The complaint also alleges that Binance has grown its US business despite publicly stating its intent to block US customers from accessing the platform. Allegations in the complaint include a claim that even after announcing US restrictions Binance told its most valuable US customers how to avoid its compliance controls.

In response, the firm saw $2bn in outflows in a few days. Overall, Binance holds $63.2bn in the exchange’s publicly disclosed wallets. WSJ reported that the exchange’s spot market share dropped to a low of 30% on March 24th from 57% at the start of the month. Binance maintained its 66% market share for the crypto derivatives market as of March 24, according to CryptoCompare.

“Operation Chokepoint 2.0”

Crypto platforms continue to be frozen out by traditional banks… First Citizens Bank agreed over the weekend to buy most of what is left of Silicon Valley Bank, but there was one thing it did not want… First Citizens’ purchase agreement went out of its way to exclude crypto and loans backed by crypto from the deal.

New York Community Bank also snapped up the remnants of Signature Bank but refused to touch its substantial crypto banking arm. The US Federal Deposit Insurance Corporation is now having to return $4bn in deposits directly to those customers. Signature’s crypto clients have reportedly been given until April 5th to take their funds out and find another bank, or have their accounts closed by the federal regulator.

Conspiracy theorists on the internet speculate that they see this (amongst everything else going on) as a concerted effort by the US government to ban crypto completely. Dubbed “Operation Chokepoint 2.0”, the theory asserts that Biden’s White House, the Federal Reserve, the OCC, FDIC and the DOJ, alongside “influential members of Congress” are all in cahoots; hell bent on yoinking crypto’s fiat access to suffocate the industry once and for all.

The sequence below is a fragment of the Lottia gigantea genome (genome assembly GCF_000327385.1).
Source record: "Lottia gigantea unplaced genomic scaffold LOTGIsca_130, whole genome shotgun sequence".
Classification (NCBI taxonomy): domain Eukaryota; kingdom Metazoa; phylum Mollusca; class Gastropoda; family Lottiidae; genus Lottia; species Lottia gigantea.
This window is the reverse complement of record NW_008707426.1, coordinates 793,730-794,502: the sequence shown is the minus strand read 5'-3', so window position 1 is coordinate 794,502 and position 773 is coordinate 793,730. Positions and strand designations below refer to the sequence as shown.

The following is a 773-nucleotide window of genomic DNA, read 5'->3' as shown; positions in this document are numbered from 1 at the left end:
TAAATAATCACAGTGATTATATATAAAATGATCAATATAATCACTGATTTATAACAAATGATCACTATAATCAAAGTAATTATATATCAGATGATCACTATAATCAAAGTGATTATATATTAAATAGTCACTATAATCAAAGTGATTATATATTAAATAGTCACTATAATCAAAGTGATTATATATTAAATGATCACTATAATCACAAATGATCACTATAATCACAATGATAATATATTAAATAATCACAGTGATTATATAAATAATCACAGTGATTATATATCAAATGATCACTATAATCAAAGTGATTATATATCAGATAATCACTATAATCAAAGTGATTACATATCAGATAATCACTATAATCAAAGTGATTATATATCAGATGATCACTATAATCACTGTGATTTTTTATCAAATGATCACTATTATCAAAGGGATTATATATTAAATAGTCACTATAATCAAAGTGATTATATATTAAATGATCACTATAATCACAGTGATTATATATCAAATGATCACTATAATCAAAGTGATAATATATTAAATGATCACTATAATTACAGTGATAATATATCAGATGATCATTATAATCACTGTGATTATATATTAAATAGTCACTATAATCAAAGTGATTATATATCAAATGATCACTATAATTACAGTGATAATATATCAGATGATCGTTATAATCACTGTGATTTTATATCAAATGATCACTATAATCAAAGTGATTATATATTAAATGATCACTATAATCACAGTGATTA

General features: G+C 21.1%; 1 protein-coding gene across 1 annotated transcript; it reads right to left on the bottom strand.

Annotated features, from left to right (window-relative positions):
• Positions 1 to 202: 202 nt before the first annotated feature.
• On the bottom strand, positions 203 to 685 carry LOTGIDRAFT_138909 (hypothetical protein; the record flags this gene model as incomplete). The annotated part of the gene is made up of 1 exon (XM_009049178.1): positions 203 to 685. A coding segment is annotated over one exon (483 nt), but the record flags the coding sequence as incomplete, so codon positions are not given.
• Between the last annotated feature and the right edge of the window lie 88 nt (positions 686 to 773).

Crypto proponent Nic Carter posted “Operation Choke Point 2.0 Is Underway, And Crypto Is In Its Crosshairs,” outlines a string of bearish headlines, which when added up, seem to indicate a concerted, government-backed effort to discourage traditional finance institutions from servicing the crypto industry.

This is all a bit overblown… officials are certainly doubling down their efforts to regulate crypto… but there are still banks in the US serving digital asset companies in limited ways. Circle, for example, has big deposits at BNY Mellon and a partnership with New Jersey bank Cross River. Regulators insist that they are just trying to ensure that banks are stable, consumers are protected, and crypto does not enable money laundering and other crimes. Official attitudes have definitely hardened since FTX’s collapse — they have had to.

Meanwhile, on the over side of the world, Hong Kong regulators are convening a meeting between crypto firms and bankers in a bid to ease financing for the sector as the city seeks to establish itself as a hub for virtual assets. And Dubai’s VARA continues to grant licenses for crypto platforms. For the time being at least, it looks like crypto firms will find more hospitable homes outside of the US.

In the News…